The Arizona Daily Star reported that 18 vehicles carrying about 100 people entered the U.S. via the port of entry in Douglas, Ariz.
Bryce Langford, whose mother, Dawna Ray Langford, was one of the women killed Monday, told the Daily Star he was on his way to visit his brother at a hospital in Tucson. He said most of the families are traveling to Phoenix, and others are heading to Tucson. They are not sure where they will settle down in the long term.
The families had lived in the hamlets of La Mora and Colonia LeBaron, two communities in Mexico's Sonora state that were left grieving after the massacre that left three women and six children dead. Other residents of the hamlets planned to depart in the coming days.
The Americans were riding in a convoy of SUVs when attackers opened fire on a dirt road from La Mora leading to Colonia LeBaron. Gunmen from the Juarez drug cartel had apparently set up the ambush as part of a turf war with the Sinaloa cartel, and the U.S. families drove into it.
Mexican officials said the attackers may have mistaken the group's large SUVs for those of a rival gang.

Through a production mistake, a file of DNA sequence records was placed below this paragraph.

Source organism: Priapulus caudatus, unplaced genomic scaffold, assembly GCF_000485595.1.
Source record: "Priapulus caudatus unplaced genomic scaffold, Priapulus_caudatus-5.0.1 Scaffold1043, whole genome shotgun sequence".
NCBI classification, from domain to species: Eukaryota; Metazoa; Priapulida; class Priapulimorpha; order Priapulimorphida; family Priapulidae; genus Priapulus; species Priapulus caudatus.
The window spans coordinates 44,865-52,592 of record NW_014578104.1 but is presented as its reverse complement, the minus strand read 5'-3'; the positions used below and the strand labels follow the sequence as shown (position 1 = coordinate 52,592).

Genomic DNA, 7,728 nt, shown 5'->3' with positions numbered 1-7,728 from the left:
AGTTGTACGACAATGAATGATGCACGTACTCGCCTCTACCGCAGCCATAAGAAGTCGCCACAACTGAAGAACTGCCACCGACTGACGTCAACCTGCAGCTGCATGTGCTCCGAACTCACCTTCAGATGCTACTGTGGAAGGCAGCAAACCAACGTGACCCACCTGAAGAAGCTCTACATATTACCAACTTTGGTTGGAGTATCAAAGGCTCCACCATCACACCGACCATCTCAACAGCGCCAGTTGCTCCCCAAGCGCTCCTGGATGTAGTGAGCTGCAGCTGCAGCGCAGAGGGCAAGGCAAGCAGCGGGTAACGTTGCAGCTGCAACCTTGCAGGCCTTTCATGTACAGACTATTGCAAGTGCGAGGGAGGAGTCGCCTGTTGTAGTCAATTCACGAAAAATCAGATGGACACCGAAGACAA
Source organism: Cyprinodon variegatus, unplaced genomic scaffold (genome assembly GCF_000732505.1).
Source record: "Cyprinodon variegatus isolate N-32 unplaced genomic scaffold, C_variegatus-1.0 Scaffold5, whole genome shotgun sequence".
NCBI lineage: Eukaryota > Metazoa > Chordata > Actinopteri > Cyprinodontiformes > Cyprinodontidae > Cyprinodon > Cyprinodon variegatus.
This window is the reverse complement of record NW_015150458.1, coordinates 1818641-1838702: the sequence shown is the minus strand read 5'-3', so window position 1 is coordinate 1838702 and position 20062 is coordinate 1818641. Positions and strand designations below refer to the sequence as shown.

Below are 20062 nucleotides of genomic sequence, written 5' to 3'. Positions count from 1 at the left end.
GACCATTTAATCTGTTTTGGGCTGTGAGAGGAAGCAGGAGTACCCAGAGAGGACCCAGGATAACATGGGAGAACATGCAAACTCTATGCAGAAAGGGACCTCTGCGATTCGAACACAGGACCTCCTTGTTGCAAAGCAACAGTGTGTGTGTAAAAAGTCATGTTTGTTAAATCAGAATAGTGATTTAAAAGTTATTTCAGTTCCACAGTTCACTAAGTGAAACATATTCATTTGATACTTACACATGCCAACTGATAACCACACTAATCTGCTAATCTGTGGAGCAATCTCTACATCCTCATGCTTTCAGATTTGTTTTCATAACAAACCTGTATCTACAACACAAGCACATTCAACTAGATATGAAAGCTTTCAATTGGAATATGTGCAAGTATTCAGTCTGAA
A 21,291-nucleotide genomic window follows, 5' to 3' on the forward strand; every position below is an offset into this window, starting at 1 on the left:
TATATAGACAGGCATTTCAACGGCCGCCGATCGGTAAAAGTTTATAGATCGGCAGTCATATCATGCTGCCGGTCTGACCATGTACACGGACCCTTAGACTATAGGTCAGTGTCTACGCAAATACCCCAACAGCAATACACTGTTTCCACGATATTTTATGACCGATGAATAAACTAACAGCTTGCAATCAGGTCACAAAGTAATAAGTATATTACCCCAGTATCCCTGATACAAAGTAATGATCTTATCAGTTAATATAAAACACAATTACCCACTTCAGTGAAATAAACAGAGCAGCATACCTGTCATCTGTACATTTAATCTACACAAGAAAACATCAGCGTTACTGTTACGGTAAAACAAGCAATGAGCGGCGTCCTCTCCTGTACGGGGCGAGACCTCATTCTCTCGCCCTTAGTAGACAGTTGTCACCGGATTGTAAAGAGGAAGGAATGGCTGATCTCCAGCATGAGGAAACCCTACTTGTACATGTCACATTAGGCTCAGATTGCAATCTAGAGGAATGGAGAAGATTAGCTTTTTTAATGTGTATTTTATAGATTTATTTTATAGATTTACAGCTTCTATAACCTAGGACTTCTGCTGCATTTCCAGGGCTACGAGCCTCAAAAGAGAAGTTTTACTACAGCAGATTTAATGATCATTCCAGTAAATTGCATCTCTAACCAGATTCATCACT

About 300 people live in the small community of La Mora, whose residents consider themselves Mormon but are not affiliated with The Church of Jesus Christ of Latter-Day Saints.
The spread-out community in Mexico traces its origins to the end of polygamy more than a century ago by The Church of Jesus Christ of Latter-day Saints, forcing Mormon families in the U.S. with multiple wives to establish offshoots elsewhere.
Much of the area is generally without law enforcement most of the time, and residents have taken to providing their own security since the 2009 killing of an anti-crime activist.
It took Mexican soldiers more than 8 hours to respond to Monday's attacks -- the nearest units were about 100 miles away at the time. Five surviving children hid in the mountains with bullet wounds.
Langford, who was raised in La Mora but now lives in North Dakota, said the community has learned more about cartel hitmen in the area in recent months, and people had been considering moving. Monday's tragedy was the final straw.
"The assets that they've acquired down there are tremendous," he said. "And to have to up and leave from one day to the next and leave all that behind, there's definitely a lot of sad people here."
The victims were buried this week. Titus and Tiana Miller, 8-month-old twins, were laid to rest Friday in Colonia LeBaron with their mother, Rhonita “Nita” Miller, along with their siblings, 12-year-old Howard Jr. and 10-year-old Kristal. Langford, 43, and her two sons, 11-year-old Trevor and 2-year-old Rogan, were buried Thursday in La Mora. Christina Langford Johnson was buried Saturday morning.
Fox News' Paulina Dedaj and The Associated Press contributed to this report.